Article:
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Shopping for the Special Needs Child


We are blessed that Ben's grandparents and aunt are always on top of his developmental level and interests.

We are blessed that Ben’s grandparents and aunt are always on top of his developmental level and interests.

Christmas shopping…ahhh…the shopping.  I just love it.  Not so much the buying, but the shopping.  As the parents of five children, our dates are pretty limited in this phase of our lives.  But Christmas shopping, now that’s a guaranteed date at least once a year.

It’s such a fun time, searching for the perfect gifts for those you love and imagining the joy the kids will have with their treasure, not to mention seeing the twinkle in their eyes in that moment just before they rip it open, and if you’re the parent of a special needs child, standing guard ready to distract the child with an old favorite.  Why?  Simple, not all gifts are appropriate.

Christmas & birthdays are an exciting time for any child.  Let’s face it, kids and presents were just made for one another.  But for the shopper, it can be difficult.  Realizing that a child who may be chronologically 5 years old may only developmentally be 3 or 4 can cause some confusion for the gift giver.  But it doesn’t have to be this way.  All you have to do is ask.  Ask the parents. Ask the teachers.  Ask the therapists.  Just ask.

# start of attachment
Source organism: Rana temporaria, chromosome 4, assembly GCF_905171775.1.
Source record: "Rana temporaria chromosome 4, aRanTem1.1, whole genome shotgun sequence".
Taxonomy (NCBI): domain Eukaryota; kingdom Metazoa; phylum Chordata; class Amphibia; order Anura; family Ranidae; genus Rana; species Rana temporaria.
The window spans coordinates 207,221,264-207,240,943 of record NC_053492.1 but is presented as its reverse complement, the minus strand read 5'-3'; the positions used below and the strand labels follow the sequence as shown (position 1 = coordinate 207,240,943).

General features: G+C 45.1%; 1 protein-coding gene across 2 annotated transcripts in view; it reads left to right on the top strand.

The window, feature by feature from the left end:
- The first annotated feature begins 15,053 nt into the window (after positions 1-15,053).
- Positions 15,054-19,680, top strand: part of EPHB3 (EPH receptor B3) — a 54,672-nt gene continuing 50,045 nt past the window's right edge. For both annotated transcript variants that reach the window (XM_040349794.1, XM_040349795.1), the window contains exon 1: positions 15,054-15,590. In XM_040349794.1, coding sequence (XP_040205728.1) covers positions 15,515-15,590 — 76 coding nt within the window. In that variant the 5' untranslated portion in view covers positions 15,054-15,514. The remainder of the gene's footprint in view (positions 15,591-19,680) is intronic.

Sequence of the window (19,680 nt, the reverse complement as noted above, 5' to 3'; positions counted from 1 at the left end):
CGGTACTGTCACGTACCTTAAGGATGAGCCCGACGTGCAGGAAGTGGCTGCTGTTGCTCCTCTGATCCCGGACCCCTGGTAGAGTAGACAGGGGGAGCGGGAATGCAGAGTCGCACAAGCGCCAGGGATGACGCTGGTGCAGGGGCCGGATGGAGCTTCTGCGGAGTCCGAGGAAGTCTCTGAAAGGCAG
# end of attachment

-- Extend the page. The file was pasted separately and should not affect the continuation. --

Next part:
As parents, we are always more than happy to share what are good gift ideas and what would be best to stay away from.  Understand, we are not telling you what to buy for our child, just giving direction on what would be most appropriate for him.  You wouldn’t give a 3-year old who likes to play with matchbox cars a model suitable for an adult to construct.  It’s just simple logic.  However, for a 5-year-old living with autism or any other developmental delay, a set of Legos geared for a 5-year-old can be just as daunting.

If you want things to be a complete surprise and therefore don’t want to ask the parents, check in with the school teacher or therapist.  There may be tools they use which may be helpful at home.  “Tools” may just be the perfect toy for a child!  You just wouldn’t believe how fun some of these tools are for kids.

Another option may just be an open heartfelt conversation with the parents about their needs.  You might find that they have been saving up for a tool disguised as a toy for the child, and your contribution could be what tops of the tank.

Bottom line, Christmas is one of the most magical times of the year, especially for children.  Putting a little extra effort into shopping can help provide the spectrum kids you love with their own perfect gift, and that will be a precious gift to their parents.

And now, I think it’s time for a little shopping…


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